The two sides have been rapidly moving closer to one another on all fronts over the past couple of years, with last summer’s signing of the Logistics Exchange Memorandum Of Agreement (LEMOA) representing an unprecedented milestone in their military-strategic partnership.
The US and India are brought together by several considerations, including shared interests regarding Afghanistan and Pakistan, economic complementarities in the labor and commercial sectors, and serious concerns about China. These three prevailing factors have taken diplomatic, investment, and military dimensions, adding a robust versatility to the US-Indian Strategic Partnership and giving it an enhanced significance as regards 21st century geopolitics in the interconnected Indo-Pacific region.
That being said, both countries are still pursing some independent policies which are at variance with their counterpart’s interests. The US, for instance, still retains a privileged strategic partnership with Pakistan, at least in the nominal sense, and China is by far its largest trading partner. Moreover, the Trump Administration has recently moved to make it more difficult for high-skilled Indian tech workers to get H-1B visas to the US, and it’s also derisively implied that India agreed to the Paris climate change accords only because of financial incentives.
As for New Delhi, it too counts Beijing as its largest trading partner, so there are obvious limitations to how far it can move against China’s interests. In addition, India has a very positive relationship with Iran in spite of the occasional disagreement, and it plans to build the North-South Transport Corridor through the Islamic Republic in order to deepen its economic relations with Russia as well. Speaking of Moscow, India has a legacy of friendship with Russia which is seen most visibly through the military sphere, though the overall state of their relations has been undergoing a readjustment of sorts over the past year.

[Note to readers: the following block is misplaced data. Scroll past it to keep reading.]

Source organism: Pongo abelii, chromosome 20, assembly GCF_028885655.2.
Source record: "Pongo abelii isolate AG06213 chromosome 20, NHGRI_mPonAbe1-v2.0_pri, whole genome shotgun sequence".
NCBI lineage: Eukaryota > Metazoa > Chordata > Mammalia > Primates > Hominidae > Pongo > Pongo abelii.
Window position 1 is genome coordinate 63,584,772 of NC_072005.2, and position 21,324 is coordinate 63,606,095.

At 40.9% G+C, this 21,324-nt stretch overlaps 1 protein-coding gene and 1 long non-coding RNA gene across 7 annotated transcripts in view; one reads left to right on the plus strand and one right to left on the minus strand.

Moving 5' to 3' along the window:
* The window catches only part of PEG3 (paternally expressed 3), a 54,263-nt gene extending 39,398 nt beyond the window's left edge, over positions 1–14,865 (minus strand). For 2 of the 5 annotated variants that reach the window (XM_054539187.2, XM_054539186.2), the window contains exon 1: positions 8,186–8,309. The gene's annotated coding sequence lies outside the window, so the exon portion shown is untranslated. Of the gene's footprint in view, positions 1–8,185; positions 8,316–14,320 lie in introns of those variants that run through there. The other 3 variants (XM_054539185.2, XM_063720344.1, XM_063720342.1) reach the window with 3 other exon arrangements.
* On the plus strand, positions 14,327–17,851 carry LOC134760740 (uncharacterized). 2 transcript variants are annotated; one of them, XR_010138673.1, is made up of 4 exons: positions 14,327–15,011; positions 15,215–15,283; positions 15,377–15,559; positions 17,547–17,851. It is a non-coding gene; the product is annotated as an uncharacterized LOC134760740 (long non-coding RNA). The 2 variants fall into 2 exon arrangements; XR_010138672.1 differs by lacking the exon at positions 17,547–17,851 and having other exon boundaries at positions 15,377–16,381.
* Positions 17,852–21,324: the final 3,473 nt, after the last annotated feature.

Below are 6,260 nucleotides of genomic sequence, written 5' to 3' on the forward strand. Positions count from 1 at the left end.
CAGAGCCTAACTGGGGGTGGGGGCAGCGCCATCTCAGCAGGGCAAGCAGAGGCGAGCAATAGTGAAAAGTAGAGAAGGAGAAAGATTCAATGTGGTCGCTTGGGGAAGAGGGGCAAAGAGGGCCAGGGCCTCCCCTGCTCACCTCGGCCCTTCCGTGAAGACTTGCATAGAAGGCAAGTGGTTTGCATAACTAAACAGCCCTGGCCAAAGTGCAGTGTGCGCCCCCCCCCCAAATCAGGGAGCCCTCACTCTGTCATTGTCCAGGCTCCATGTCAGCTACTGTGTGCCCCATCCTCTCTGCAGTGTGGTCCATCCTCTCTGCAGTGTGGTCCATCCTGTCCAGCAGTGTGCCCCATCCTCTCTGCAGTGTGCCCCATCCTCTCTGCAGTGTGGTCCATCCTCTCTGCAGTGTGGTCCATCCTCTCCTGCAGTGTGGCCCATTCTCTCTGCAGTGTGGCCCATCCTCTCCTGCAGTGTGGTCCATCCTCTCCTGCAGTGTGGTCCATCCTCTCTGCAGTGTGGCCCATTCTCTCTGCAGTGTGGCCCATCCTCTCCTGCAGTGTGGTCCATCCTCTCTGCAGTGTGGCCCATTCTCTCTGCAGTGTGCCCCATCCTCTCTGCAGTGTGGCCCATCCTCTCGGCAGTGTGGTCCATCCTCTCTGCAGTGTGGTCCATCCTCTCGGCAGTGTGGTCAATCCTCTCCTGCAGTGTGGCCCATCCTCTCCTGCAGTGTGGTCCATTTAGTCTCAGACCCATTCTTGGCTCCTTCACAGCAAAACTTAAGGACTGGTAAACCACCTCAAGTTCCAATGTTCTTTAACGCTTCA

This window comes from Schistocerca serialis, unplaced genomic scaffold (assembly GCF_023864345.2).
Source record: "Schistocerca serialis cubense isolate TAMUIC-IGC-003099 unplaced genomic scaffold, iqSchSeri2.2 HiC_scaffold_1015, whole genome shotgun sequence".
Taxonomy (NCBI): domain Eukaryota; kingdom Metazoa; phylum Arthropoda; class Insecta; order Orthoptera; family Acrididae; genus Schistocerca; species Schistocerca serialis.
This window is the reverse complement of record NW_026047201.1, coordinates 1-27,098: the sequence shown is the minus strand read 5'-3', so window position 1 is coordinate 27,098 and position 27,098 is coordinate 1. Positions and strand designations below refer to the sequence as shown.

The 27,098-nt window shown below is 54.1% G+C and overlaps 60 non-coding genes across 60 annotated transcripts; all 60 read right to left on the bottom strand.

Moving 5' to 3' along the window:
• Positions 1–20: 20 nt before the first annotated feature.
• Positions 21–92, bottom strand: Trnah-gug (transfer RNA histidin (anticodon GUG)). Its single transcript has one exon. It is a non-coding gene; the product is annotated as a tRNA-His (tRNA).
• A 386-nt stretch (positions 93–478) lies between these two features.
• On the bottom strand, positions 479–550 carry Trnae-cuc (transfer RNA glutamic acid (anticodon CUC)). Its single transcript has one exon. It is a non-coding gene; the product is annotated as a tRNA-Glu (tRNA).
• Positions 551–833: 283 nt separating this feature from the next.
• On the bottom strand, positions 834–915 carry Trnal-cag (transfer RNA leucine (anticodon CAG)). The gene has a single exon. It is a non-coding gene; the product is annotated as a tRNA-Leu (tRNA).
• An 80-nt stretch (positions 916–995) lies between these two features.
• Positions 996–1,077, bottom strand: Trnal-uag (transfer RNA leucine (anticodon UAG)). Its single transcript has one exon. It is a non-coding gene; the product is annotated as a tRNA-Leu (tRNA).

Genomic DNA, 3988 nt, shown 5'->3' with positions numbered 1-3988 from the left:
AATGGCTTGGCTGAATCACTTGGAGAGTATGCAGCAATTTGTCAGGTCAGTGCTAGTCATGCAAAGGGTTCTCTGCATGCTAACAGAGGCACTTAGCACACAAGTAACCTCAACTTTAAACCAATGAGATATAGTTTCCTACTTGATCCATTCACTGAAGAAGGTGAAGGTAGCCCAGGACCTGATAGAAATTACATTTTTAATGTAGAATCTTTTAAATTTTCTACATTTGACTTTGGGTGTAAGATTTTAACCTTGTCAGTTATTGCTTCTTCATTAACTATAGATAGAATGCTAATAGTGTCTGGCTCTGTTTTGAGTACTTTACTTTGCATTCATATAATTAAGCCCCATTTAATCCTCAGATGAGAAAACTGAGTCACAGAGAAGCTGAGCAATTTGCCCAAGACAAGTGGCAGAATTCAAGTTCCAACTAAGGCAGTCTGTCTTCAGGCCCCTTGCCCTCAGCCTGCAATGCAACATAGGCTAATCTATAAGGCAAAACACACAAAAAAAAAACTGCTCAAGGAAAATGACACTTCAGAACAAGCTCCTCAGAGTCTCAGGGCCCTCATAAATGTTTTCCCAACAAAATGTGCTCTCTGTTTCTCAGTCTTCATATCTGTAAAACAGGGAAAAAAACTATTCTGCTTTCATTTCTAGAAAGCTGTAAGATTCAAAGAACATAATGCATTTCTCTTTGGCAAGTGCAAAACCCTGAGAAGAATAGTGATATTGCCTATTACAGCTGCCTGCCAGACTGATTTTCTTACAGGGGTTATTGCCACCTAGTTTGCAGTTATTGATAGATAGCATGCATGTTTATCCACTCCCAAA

To return to the US-Indian Strategic Partnership, it shows promise for both sides due to unmistakable economic-military convergences. The US has a positive attitude towards the joint Indian-Japanese Asia-Africa Growth Corridor, also known as the “Freedom Corridor”, which all sides hope will compete with China’s New Silk Roads. Furthermore, India’s unique designation as the US’ “Major Defense Partner” pairs well with LEMOA in crafting the synergy that both sides need to counter China.
To discuss this in more detail, we invited Scott Rickard, Former American Intelligence Linguist & Geopolitical Analyst and Chandra Rekha, Associate Fellow at the Centre for Air Power Studies in India.
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